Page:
Chapter 7:

Science and Technology: Public Attitudes and Public Understanding


Chapter Overview

Science and technology have become integral components of the American culture. Over 85 percent of Americans believe that the world is better off due to science, and this level of general support has continued over the last four decades. Americans believe that scientists and engineers can cure diseases, explore space, and develop ever faster modes of communication. The growth of interest in science and technology is reflected in extensive use of informal science learning resources, from television to the World Wide Web. Paradoxically, this pattern of high expectation for science and technology is not matched by a comparable level of understanding of the scientific process or of basic scientific concepts.

In a democratic society such as the United States, it is important to understand attitudes about scientific and technological issues. Over the last two decades, the Science & Engineering Indicators studies have built a comprehensive database that helps to illuminate patterns of change. It is equally important to apply current social science theory to the understanding and interpretation of these data. A series of analyses describes the structure and patterns of change and stability in public attitudes toward science and technology.

Today, the means of communication change as rapidly as the substance of science and technology. It is important for the scientific community to communicate with the public about the promise and needs of science. To do so requires an understanding of the sources of information that people use and of which people use each of the various kinds of media for communication.

Chapter Organization

This chapter begins with a discussion of the level of public interest in selected areas of science and technology, and examines changes in the patterns of public interest in these issues over the last two decades.[1] The level of interest in science and technology issues is an indicator of both the visibility of the work of the scientific community and of the relative importance accorded science and technology by society.

The second section of this chapter examines the level of public understanding of basic scientific concepts and the nature of scientific inquiry, looking at patterns of change over the last decade. The level of public understanding of basic scientific terms and concepts is compared for 14 leading industrial nations.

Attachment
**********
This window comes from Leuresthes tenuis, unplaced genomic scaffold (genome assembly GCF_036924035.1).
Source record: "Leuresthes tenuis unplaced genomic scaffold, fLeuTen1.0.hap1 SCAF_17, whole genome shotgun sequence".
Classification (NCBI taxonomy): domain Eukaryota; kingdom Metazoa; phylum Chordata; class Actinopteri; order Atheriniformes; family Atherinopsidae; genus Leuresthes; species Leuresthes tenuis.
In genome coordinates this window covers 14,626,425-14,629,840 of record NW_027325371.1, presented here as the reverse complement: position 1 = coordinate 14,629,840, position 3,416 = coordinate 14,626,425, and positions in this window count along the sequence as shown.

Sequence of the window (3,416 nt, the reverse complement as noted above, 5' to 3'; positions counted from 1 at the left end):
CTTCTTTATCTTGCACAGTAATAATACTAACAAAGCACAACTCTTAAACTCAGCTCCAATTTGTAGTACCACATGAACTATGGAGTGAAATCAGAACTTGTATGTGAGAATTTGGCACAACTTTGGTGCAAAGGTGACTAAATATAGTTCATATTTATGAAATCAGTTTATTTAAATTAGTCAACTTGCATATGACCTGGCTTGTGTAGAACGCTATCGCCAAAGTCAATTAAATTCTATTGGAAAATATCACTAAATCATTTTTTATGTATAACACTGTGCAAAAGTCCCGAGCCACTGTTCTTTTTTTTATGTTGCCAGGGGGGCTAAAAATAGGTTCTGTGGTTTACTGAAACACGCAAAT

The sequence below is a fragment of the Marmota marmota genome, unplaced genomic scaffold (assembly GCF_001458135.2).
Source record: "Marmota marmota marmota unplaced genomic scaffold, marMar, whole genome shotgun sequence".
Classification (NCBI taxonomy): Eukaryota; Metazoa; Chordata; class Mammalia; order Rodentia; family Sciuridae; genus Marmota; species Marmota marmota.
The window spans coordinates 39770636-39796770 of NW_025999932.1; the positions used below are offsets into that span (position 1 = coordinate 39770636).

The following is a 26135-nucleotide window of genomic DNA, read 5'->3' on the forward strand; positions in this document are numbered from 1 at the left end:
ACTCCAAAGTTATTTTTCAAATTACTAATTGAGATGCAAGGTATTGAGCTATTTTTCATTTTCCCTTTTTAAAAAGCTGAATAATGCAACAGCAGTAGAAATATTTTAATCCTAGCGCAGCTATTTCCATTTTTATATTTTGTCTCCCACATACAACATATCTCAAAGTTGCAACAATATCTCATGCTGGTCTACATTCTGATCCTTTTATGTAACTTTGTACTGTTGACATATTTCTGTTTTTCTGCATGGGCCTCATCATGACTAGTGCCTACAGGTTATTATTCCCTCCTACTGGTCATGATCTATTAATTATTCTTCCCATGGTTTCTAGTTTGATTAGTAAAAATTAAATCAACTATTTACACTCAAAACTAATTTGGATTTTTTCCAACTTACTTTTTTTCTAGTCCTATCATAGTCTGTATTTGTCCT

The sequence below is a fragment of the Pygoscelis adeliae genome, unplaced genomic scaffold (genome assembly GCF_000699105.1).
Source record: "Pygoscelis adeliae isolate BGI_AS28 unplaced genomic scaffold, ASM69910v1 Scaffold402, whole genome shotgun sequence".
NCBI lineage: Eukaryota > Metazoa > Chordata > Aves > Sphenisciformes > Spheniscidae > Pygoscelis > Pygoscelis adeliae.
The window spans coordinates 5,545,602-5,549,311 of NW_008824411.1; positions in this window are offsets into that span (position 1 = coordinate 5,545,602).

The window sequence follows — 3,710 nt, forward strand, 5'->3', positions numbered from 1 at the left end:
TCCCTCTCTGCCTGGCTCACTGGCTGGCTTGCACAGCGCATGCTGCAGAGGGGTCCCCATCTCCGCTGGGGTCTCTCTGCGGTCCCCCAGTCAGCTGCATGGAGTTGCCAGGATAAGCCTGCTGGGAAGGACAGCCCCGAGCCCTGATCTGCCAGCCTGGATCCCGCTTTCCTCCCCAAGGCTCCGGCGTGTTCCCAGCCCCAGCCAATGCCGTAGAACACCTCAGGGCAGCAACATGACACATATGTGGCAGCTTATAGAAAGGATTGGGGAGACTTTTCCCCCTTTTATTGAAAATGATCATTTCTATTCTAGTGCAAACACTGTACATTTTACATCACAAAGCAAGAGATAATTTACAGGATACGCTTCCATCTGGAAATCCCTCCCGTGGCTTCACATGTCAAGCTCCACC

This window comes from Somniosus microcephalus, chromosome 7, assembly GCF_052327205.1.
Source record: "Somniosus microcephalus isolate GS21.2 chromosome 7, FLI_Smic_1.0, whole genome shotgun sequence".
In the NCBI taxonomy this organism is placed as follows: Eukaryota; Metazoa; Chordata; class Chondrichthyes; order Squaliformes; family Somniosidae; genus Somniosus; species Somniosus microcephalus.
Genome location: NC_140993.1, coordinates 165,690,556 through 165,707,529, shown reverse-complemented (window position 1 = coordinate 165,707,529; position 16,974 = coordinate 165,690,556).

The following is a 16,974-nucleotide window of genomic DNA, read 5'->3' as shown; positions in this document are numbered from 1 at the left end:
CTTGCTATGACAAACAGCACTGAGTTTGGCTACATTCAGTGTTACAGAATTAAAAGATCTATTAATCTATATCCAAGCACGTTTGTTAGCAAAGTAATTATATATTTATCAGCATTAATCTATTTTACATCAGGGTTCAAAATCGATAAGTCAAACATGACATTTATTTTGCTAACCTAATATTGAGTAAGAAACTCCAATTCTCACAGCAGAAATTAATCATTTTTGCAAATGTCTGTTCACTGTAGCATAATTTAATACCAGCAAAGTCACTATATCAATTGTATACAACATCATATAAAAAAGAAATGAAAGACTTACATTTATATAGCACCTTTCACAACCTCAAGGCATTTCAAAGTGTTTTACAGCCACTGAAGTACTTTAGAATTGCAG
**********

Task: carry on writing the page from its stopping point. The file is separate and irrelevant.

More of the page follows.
The third section of the chapter examines two sets of general, or filtering, attitudes toward science and technology. One filter reflects an individual's belief in the promise of science and technology to improve the quality of life, while another reflects the level of concern or reservation about possible negative impacts from science or technology. General attitudes in the United States and 13 other industrial nations are compared.

The fourth section analyzes the linkage between these general attitudinal filters and the policy preferences of citizens regarding government spending for basic scientific research. The development of these structural relationships over the last decade in the United States is examined, and the patterns found in the United States are compared with those for 13 other industrial nations.

The fifth section analyzes the sources of information used by citizens to improve and maintain their understanding of scientific and technical issues. This analysis examines the growth of computer access and use in the United States. New information is provided about access to electronic networks and the purposes for which individuals use the Internet.

The final section summarizes the results described in this chapter and discusses some of their major implications.

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[1] Twelve of the 13 Indicators volumes published since 1972 have included a chapter on public attitudes toward and understanding of science and technology. The studies for the 1972, 1974, and 1976 Indicators were based on a block of 20 items inserted into an omnibus national personal interview survey conducted by Opinion Research Corporation of Princeton, New Jersey. The 1979 study was designed by Miller and Prewitt (1979) and analyzed by Miller, Prewitt, and Pearson (1980); the personal interviews were conducted by the Institute for Survey Research at Temple University. Additional national studies were supported by the 1982, 1985, 1987, 1991, and 1993 Indicators reports, with telephone interviews conducted by the Public Opinion Laboratory at Northern Illinois University. The chapter for Science Indicators 1985 was based on a national telephone study conducted by the Public Opinion Laboratory for Professor George Gerbner of the Annenberg School of Communication at the University of Pennsylvania. In 1995 and 1997, the Chicago Academy of Sciences conducted studies that continued the core of attitude and knowledge items from previous Indicators studies and included telephone interviews with a random-digit sample of 2,006 adults in 1995 and 2,000 in 1997. The interviews for the 1995 study were conducted by the Public Affairs Division of Market Facts Incorporated. The interviews for the 1997 study were conducted by the National Opinion Research Center. The results can be found in past volumes of Indicators (NSB biennial series). The data from these studies are available for secondary analysis from the International Center for the Advancement of Scientific Literacy at the Chicago Academy of Sciences.

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